After the war, Matt Gordon returns to Singapore to retrieve a fortune in smuggled pearls. Arrived, he reminisces in flashback about his prewar fiancée, alluring Linda, and her disappearance... See full summary »
Capt. Gerard, greatest lover in the Foreign Legion, is assigned to escort an emir's daughter to her father's mountain citadel and find out what he can about the emir's activities. Gerard ... See full summary »
Three people, Susan and Philip Ashlow and Henry Brittingham-Brett are washed ashore on a deserted island after a shipwreck. Henry is Susan's lover. Since the island is filled with things to... See full summary »
Beautiful Mary returns to her small hometown after many years from Chicago wearing a mink coat and carrying an expensive cigarette case. Her arrival causes long standing enmities to surface between two of her old boyfriends, Kenny Veech, a loafing gambler, and debonair Lew Lentz, owner of a local nightclub. Their deep-seated animosity repeatedly results in antagonism and fights as they compete for Mary's affections. Kenny's friend Gitlo, a bartender in Lentz' club, enlists Kenny in an aborted plan to rob Lentz of $15,000 in profits from sponsoring a local carnival. Lentz retaliates by framing both men for murder. Written by
Gabe Taverney (firstname.lastname@example.org)
At the beginning of the film Ava Gardner gets off a train and goes to a house. She enters the front door and slams the door behind her with enough force to latch it. However, the door does not latch and bounces open a few inches. See more »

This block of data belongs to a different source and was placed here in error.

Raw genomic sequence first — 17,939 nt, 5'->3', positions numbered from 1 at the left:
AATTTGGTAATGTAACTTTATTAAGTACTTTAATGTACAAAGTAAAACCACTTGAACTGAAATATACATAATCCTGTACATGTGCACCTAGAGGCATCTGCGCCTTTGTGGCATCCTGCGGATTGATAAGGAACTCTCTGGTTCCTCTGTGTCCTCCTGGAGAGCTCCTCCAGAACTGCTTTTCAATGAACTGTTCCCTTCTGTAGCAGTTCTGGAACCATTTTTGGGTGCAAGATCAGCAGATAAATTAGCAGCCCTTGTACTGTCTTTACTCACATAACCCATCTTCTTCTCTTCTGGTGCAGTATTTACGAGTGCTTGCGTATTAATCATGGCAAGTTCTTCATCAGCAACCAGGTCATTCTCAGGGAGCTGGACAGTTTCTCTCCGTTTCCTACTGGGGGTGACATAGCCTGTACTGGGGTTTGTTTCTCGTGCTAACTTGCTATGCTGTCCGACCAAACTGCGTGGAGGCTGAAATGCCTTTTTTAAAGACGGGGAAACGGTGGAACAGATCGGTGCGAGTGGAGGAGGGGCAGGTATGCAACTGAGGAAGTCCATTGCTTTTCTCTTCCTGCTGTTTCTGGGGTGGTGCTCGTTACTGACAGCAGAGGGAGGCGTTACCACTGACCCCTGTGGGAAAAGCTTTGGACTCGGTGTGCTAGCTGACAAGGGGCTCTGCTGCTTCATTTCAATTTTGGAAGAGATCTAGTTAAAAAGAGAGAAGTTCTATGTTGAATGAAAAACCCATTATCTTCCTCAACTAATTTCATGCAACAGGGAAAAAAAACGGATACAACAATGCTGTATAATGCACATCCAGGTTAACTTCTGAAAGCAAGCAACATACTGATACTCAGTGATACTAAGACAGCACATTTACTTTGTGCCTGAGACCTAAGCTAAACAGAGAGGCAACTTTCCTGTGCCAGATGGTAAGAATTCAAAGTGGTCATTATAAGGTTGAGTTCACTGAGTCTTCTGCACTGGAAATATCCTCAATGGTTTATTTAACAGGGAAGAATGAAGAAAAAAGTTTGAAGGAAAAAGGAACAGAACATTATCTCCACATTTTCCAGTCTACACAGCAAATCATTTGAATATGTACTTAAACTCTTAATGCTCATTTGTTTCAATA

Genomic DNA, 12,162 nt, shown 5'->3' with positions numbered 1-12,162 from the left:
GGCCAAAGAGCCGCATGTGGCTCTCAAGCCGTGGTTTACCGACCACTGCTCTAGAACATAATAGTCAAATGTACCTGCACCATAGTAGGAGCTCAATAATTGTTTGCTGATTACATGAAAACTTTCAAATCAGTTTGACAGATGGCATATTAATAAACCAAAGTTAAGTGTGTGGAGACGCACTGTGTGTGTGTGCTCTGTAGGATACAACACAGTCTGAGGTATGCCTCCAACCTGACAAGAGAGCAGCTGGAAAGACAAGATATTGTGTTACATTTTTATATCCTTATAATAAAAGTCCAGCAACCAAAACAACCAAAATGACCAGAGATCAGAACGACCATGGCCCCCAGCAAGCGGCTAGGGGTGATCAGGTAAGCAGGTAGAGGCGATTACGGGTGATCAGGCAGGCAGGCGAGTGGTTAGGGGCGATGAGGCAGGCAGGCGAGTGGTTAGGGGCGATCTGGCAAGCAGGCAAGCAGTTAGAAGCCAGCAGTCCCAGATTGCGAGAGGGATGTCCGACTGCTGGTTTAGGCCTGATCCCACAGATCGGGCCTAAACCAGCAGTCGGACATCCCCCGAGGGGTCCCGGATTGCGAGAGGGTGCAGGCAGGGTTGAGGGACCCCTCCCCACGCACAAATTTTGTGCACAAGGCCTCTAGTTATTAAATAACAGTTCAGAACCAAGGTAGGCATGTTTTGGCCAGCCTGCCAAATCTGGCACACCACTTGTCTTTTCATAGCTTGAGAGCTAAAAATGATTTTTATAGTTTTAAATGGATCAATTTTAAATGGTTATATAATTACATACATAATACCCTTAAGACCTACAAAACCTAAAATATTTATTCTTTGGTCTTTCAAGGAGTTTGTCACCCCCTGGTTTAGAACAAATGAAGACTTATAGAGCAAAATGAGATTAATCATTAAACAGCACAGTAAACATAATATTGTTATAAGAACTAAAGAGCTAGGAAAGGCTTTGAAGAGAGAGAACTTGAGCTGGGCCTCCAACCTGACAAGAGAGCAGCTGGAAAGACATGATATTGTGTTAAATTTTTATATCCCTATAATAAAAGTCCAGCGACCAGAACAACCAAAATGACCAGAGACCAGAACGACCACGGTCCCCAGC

Oh, sure, the best time to start looking for a job is 8 o'clock at night, and if you do a good job of looking, you won't get home 'til morning, and the best place for looking is every beer joint and pool hall on Main Street.
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This turkey came as an entry in a set of eight noir DVD's. I almost returned the set on the basis of this single movie. Leonard Maltin's Film Guide charitably characterizes the 82 minutes as "stupid". In my little book, that's too generous. From the cheap sets, to the slack direction, to the incoherent script, the movie's nearly laughable, especially when a zombified 51- year old George Raft deadpans sweet nothings into the luscious ear of 24-year old Ava Gardner. It's enough to make you want to call the cops or check your eyeglasses. And that's when Raft's not playing the wayward son of parents maybe 10 years closer to retirement than he is. If he could show a little emotion, he might get away with it, but you almost have to stick a fork in him to make sure he's breathing. Raft doesn't so much walk through the part as blankly stare his way through. No wonder the script turns to McLaglen to carry the action through the last third. And the miscasting doesn't stop with Raft. The sleekly urbane Tom Conway of British accent fame is cast as a small town hood, no less. It's as if both Conway and Raft got confused about which movie they were supposed to be in, and wandered onto the wrong set. Of course, there's the compensation of a ravishing Gardner for the guys, and in a flimsy dressing gown, no less. Too bad, her ability to do anything with the muddled script sort of comes and goes. The sometimes brilliant Philip Yordan's name is on the screenplay, but I can't believe it's actually his. The plot simply meanders all over the page like a bottle of spilled ink. There's no need to go on. This may be somebody's idea of noir, but the shovel has to scrape bottom to find it. Too bad mine did.
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